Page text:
38. Told needed for "legal expenses" or "general expenses" in connection with Missouri impounding affair. Memorandum given in connection with request for check states "charged to general legal expense in connection with the Missouri impounding." Check requisition states same.

39. Not told and did not ask what check was for. "Assumed" was for legal expenses. Witness "thinks" that books show entry as "legal expense, Missouri Federal rate case".

40. The "senior officer in charge" (during temporary absence of president and vice-president) was asked for the check and told that his absent officials would approve giving of the check. No purpose for check stated nor known when issued. On return of officials, brought to attention with no explanation nor questions from official. Official seems to have "regarded" as for an advance of additional attorneys' fees in the sum of 5% less their earlier contribution (part of $100,500 initial bribe money).

41. Told check "was to expedite the forwarding of the refund check to us representing the 11 per cent refund that we anticipated receiving, and we were told that this represented the expenses, which were referred to as legal expenses at the time" or, at least, "was to expedite the forwarding of the 11 per cent so called dividend check". The checks showed for "Imp. Prem." and "Missouri Impounded Premiums". Memorandum showed "5% of impounded premiums".

42. Told check "was needed to pay litigation expenses in connection with the Missouri settlement". Neither the check requisition nor the check carried any statement as to the purpose of the check. Ledger entry showed "Legal expenses R. Mo. Rate litigation". In a one sentence letter of acknowledgment of receipt of check, Street stated "account Missouri litigation expense".

43. Company official attended New York meeting in March, 1936. He did not know amount desired, that is, what 5% of his group impounding was. Two or three days later, Haid sent him a handwritten memorandum stating "amount desired 22,200.40 Previous payment [contribution to $100,500.00 initial bribe fund] 10,000.00 Balance $12,200.40 Check to C. R. Street, Agent to be sent here as soon as possible. P. L. H." [initials of Haid]. On this memorandum, check issued. Check requisition showed "Expenses re Missouri Rate Litigation", under "Charge to" was "Legal Expenses" which was lined through and "Suspense" substituted. Check face showed same notation. Originally charged on journal to "Legal Expenses" and subsequently transferred to "Suspense" by a later journal entry. Still later, in December before end of year, it was transferred back to legal expense. The "assumption" was that it was for legal fees though no one seemed to know definitely what it was for. Accounting promised but never thereafter asked for nor given.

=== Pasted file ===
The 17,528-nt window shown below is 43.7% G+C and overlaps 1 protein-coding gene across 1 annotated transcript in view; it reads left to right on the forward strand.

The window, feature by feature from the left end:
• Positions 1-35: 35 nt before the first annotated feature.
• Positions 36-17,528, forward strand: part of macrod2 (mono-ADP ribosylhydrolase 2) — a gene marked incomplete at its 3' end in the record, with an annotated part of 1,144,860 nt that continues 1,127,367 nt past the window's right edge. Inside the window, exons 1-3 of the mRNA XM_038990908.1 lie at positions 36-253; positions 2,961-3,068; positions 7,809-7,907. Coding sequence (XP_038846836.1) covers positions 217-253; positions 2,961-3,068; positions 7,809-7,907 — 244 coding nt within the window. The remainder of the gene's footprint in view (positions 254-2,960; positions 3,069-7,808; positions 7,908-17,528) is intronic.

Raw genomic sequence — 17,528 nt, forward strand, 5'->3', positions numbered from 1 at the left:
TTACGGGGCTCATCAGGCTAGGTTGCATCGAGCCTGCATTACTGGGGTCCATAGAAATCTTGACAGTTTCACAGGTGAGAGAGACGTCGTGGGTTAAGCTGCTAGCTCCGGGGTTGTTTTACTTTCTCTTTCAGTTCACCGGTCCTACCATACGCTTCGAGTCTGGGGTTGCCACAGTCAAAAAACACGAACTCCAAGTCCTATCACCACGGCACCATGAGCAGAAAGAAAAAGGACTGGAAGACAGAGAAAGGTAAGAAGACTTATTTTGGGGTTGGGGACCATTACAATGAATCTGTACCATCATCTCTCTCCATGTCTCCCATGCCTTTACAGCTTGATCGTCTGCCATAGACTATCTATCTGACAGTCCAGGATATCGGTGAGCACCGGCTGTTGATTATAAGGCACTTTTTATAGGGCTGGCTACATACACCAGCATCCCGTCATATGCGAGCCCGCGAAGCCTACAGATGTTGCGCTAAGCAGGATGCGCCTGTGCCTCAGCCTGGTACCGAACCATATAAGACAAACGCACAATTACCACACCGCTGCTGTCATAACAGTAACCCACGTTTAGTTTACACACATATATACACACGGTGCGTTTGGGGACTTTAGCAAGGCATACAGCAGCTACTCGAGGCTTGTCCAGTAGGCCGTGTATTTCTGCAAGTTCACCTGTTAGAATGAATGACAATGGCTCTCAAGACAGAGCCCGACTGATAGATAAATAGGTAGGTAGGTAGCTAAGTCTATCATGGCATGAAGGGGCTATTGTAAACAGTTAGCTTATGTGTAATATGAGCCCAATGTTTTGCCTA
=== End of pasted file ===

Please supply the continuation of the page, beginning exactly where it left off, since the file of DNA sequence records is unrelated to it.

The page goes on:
44. Previous checks had been issued on request of Street stating "send me 30% and trust me". Later these checks were returned by Street in letter stating "The situation has changed since I spoke to you * * *." This letter requested check saying: "This simply increases the amount you will receive in the final distribution, a matter of bookkeeping, as it were, but it cannot be paid out of the Trustees' account no bribery but legitimate expenses which we cannot put in our report to the court [italics added]. Full report will be made at the April meeting." Across this letter in handwriting was "Legal Expense Missouri Impounded" probably made by secretary of these companies. Checks stated "Legal Expenses Re: Missouri Refund". Earlier checks were made to the trustees, the later ones to C. R. Street, *918 Agentthis difference in payee was the only thing which aroused the curiosity of the company officials. The later checks were transmitted in a letter stating: "The procedure you suggest seems to be somewhat of an involved way of doing business, but we take it for granted that circumstances justify your request. Remittances are being sent you, therefore, although we admit, frankly that we do not know yet what it is all about." To which Street replied "Will tell you all about it at the Association [Western Underwriters Association] meeting at which I propose to make a detailed report. In the meantime can assure you it is all right." There is no direct evidence as to how these checks showed on the books of the company. No explanation was ever made or sought thereafter as to the purpose of the checks any report at the Association meeting was "perfunctory".

45. Haid sent memorandum (with 11% check) showing amount of 11% and the 5% with request for checks for 5% payable to C. R. Street, agent. "Presumed" was for "legal expenses" and so charged on books. No showing on checks.

46. Two letters of same date from Street, one transmitting 11% checks and in the other, stating: "please send me your check to my order as Agent for 5% of the amount of your impounded premiums as of May 1st last. Will give you full details later." On this letter check was issued. It was charged to "Mo. Imp. Prem. Deposit" and check so stated. On suggestion in a later letter from Street (of November 9, 1936), this charge was changed to "legal expense". No "details" or explanation given or asked thereafter as to use of check money.

47. Told desired checks were for "legal and other expenses". On this statement checks issued with understanding Street would send "voucher". Check shows for "Missouri Rate Case". Letter of transmission states: "our proportion of the expense in connection with the Missouri rate case litigation". Street's acknowledging letter states "account Missouri litigation expense". Check register book shows charged "to expense on Missouri impounded premiums". Carried to ledger as expense. Was "a suspense item". No further explanation asked or given.